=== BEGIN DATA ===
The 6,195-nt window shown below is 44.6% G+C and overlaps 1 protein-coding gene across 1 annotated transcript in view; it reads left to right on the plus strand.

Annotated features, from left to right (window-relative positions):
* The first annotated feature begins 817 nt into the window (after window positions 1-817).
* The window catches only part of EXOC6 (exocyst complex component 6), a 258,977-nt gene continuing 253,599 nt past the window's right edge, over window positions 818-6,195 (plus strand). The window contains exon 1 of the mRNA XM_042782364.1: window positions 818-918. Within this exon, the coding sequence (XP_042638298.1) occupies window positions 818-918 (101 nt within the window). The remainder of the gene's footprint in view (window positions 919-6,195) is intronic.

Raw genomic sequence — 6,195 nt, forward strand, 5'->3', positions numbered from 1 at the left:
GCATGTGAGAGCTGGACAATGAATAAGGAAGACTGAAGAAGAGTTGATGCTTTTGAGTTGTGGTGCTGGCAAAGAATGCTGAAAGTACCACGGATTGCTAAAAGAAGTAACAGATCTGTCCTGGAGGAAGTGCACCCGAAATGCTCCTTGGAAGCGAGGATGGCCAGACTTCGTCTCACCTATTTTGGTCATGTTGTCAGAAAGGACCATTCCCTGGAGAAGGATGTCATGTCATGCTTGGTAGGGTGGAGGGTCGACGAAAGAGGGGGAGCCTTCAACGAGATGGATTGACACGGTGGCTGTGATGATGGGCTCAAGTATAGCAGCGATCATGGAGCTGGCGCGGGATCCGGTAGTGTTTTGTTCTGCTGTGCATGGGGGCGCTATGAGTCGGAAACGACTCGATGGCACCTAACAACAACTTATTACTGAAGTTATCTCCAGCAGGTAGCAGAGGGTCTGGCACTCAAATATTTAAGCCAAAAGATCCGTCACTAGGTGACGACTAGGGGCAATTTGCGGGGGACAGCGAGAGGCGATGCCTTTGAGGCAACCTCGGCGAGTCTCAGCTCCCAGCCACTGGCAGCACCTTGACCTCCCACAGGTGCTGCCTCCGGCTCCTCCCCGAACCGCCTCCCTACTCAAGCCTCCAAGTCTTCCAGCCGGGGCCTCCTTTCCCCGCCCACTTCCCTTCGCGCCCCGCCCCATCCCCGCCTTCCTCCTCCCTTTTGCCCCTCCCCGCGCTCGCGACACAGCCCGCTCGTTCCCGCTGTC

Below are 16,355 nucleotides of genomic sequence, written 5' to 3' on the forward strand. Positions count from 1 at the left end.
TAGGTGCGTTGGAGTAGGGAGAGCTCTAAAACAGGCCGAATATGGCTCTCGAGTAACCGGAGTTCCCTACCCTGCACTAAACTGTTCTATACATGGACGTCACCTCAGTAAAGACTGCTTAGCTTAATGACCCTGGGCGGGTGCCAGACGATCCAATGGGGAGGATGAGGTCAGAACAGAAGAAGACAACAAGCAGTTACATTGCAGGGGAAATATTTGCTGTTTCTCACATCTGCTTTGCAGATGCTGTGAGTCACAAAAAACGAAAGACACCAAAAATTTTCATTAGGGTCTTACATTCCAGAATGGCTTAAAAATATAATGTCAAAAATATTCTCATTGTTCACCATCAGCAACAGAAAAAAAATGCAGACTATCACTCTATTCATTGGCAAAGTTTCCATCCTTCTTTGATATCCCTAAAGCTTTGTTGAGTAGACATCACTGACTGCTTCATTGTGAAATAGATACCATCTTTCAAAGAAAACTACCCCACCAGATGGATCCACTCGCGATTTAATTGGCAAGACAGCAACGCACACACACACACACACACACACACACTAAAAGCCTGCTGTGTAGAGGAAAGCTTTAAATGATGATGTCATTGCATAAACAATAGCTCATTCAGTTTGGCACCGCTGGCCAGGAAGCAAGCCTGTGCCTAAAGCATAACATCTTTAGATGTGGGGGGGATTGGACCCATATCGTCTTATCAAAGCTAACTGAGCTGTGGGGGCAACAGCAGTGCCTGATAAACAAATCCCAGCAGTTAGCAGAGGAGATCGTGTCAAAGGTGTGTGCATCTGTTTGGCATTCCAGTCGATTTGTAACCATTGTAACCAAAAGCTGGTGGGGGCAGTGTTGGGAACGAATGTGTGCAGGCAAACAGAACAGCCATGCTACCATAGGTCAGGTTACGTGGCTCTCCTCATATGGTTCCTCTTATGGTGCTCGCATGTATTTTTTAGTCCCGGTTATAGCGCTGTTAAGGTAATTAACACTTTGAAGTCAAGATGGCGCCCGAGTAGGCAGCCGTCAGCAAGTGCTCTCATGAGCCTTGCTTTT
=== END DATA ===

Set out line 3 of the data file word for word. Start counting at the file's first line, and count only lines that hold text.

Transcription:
* The first annotated feature begins 817 nt into the window (after window positions 1-817).